Read more →

Gone fishing: Catfish Cove relocates

By Robert Flippo

editor@piedmontnewsonline.com

The Catfish Cove restaurant on Piedmont Road has officially closed. The restaurant’s lease ended on August 15 and the owners chose not to renew the lease for another year.

Hoss Cooley, the owner of the building Catfish Cove occupied, had given the owners a year of free rent in order to help the restaurant get on its feet. However, Catfish Cove was never quite able to get its feet on solid ground. According to Cooley, the owners chose not to renew the lease because they said if they had to pay rent they would not be able to make a profit.

“Catfish Cove had great food but the people of Piedmont never supported it,” Cooley said.

Unfortunately, this was not the first restaurant unable to make it at that location. Multiple restaurants have come and gone despite Cooley’s high hopes.

Read more →

Update on Road Construction

The following information has been released by the City of Piedmont regarding the ongoing construction on Washington Avenue and Waterloo:

Washington Ave W:

The City of Piedmont wants to update everyone on the road work on Washington Ave W.

Starting this Saturday, the 17th, the road will be cleaned and prepped. It will be open to local traffic only on Saturday. On Sunday, the 2nd coat of oil with chip and seal will be applied starting at approximately 8am and the road will be closed to all traffic at this time. We do strongly suggest all residents to avoid driving on this oil coat. The road should re-open by approximately 1pm. Of course these plans are contingent on the weather. This should complete the repairs to Washington Ave W.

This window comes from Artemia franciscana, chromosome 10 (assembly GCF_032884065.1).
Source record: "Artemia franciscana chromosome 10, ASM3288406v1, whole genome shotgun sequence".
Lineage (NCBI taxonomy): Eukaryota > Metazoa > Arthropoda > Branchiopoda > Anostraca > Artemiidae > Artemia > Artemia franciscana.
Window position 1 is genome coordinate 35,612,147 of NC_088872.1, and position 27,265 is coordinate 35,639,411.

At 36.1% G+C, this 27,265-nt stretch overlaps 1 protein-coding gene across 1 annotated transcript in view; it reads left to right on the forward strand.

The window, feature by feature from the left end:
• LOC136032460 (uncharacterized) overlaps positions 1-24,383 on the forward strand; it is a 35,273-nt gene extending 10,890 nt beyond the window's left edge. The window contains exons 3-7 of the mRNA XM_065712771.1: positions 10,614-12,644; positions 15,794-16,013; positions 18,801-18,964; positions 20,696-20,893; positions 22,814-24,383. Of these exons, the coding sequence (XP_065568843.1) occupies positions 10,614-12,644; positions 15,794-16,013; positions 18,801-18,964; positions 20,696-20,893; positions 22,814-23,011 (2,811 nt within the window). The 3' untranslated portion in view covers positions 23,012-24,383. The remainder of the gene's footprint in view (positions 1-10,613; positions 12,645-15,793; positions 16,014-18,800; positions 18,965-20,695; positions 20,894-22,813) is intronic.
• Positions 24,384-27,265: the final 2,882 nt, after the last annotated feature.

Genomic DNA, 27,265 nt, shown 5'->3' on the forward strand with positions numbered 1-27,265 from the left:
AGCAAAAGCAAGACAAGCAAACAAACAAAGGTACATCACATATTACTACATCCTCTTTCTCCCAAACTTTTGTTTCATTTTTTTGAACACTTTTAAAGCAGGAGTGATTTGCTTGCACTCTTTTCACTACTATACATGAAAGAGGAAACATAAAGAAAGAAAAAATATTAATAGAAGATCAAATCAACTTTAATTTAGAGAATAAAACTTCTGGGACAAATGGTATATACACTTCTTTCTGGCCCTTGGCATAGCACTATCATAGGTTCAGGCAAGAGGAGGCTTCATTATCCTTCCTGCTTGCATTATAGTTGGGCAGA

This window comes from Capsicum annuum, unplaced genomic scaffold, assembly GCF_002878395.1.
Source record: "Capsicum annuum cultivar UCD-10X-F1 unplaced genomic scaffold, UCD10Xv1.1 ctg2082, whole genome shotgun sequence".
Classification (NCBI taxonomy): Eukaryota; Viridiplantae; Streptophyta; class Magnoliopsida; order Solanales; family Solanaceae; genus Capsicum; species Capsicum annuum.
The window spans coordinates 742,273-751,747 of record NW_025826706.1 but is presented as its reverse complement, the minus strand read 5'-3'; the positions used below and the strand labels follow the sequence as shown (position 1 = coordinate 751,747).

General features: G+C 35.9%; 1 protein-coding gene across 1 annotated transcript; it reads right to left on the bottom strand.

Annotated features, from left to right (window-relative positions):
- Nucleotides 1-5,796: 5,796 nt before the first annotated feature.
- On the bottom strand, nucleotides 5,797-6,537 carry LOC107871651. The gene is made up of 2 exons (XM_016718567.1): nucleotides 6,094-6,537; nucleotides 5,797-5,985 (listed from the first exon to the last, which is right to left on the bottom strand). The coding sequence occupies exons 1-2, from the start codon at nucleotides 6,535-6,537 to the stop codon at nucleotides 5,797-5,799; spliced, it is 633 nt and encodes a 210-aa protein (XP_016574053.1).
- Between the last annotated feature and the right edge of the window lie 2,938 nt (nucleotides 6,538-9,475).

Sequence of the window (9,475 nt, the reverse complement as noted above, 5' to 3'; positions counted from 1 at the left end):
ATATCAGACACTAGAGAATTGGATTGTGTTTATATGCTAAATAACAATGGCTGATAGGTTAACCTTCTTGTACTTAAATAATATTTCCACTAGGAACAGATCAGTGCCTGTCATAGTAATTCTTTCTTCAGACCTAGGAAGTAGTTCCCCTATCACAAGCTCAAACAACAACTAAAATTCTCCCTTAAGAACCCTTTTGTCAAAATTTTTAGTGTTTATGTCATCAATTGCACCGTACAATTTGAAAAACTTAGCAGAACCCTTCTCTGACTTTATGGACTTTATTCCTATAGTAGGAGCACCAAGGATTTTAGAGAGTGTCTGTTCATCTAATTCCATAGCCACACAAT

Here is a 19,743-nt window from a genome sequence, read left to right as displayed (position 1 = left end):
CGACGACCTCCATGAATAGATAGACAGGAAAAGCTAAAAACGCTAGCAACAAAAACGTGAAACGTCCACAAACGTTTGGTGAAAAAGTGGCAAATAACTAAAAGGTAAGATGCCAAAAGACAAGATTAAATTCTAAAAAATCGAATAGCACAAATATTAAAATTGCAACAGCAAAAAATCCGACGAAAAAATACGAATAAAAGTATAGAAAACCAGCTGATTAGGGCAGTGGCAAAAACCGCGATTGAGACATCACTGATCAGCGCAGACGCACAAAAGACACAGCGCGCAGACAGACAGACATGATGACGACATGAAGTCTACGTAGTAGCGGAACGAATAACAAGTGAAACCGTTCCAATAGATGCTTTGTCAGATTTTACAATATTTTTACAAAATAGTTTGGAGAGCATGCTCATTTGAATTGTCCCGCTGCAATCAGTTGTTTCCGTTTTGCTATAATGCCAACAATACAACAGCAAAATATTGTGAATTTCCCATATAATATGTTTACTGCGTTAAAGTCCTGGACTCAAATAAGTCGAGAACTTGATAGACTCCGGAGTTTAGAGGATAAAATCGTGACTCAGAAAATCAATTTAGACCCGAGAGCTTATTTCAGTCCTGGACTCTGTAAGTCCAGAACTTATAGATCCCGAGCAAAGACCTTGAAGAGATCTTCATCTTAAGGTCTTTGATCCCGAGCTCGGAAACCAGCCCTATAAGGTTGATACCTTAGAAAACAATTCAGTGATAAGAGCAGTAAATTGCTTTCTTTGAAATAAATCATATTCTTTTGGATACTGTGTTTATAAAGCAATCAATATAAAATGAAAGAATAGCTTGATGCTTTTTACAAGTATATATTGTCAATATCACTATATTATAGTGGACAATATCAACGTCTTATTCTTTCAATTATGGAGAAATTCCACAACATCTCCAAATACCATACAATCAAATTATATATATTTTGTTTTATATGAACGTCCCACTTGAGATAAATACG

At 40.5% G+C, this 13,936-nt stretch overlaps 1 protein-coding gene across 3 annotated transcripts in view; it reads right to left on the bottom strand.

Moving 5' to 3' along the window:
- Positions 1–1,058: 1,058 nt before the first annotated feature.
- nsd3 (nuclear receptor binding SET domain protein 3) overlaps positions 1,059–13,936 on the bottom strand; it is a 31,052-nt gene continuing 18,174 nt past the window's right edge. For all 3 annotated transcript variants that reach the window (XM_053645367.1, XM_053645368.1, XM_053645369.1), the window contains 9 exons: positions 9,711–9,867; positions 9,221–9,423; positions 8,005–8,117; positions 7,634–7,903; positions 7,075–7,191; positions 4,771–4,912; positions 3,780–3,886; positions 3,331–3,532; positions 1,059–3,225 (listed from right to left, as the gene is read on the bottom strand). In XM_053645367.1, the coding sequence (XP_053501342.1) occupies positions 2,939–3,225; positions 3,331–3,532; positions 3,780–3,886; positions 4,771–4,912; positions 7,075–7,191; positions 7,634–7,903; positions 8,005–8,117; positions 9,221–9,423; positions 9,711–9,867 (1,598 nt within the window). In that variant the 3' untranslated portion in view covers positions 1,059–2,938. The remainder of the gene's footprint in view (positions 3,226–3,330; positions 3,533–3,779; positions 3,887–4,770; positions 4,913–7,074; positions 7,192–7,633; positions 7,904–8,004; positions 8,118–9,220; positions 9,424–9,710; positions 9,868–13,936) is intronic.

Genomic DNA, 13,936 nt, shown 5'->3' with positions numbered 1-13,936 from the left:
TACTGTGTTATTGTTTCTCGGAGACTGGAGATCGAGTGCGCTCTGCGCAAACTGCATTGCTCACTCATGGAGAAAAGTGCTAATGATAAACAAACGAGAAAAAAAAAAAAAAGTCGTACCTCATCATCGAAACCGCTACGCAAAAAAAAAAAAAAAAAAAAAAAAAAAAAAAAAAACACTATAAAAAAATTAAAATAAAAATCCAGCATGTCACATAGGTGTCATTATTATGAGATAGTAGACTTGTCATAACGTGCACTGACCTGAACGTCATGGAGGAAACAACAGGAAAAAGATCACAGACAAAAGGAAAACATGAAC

As always, we thank you for your cooperation and patience. Have a great weekend!

Waterloo:

The City of Piedmont wants to update everyone on the road work on Waterloo Rd.

This Saturday, the 17th, the first oil coat will be applied. The road will be closed to all traffic from approximately 8am thru the evening and the second oil coat will be applied on Sunday. The road will remain closed to all traffic on Sunday until approximately 5pm, of course weather permitting. We expect to finish up on Waterloo Rd. by Monday or Tuesday of next week. We will update you further next week.

Thank you for your patience as we continue to try and improve some of our city roads.

Stay safe and have a great weekend

Nancy Armstrong,
Executive Assistant
City of Piedmont
PO Box 240
Piedmont, OK 73078
405-373-2621

Williamson wins recall race

 

Bobby Williamson wins election

Celebrations are all around for the Williamson’s supporters at his watch party as news of the victory is announced.

Piedmont has elected Bobby Williamson to represent Ward 2 in a recall election which ousted  current councilman Vernon Woods.   Taking  53 percent of the vote, Williamson beat out Woods who received 37 percent of the votes while Don Rubley received 9 percent .